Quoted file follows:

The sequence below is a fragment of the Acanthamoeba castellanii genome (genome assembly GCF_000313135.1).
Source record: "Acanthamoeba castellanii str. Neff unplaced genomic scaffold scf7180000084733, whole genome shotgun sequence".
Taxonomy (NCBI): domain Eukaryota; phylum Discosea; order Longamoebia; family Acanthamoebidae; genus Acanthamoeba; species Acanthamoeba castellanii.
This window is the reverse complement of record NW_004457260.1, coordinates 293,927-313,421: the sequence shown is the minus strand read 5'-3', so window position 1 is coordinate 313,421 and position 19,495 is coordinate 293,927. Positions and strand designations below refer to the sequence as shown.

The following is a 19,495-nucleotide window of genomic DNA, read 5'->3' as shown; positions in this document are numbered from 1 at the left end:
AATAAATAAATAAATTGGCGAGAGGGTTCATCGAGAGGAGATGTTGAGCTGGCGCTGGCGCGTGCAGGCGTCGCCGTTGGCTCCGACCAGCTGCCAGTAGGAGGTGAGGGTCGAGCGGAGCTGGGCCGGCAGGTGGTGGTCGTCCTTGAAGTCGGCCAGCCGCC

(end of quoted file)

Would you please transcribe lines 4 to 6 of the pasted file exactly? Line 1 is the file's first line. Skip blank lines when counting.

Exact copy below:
This window is the reverse complement of record NW_004457260.1, coordinates 293,927-313,421: the sequence shown is the minus strand read 5'-3', so window position 1 is coordinate 313,421 and position 19,495 is coordinate 293,927. Positions and strand designations below refer to the sequence as shown.

The following is a 19,495-nucleotide window of genomic DNA, read 5'->3' as shown; positions in this document are numbered from 1 at the left end:
AATAAATAAATAAATTGGCGAGAGGGTTCATCGAGAGGAGATGTTGAGCTGGCGCTGGCGCGTGCAGGCGTCGCCGTTGGCTCCGACCAGCTGCCAGTAGGAGGTGAGGGTCGAGCGGAGCTGGGCCGGCAGGTGGTGGTCGTCCTTGAAGTCGGCCAGCCGCC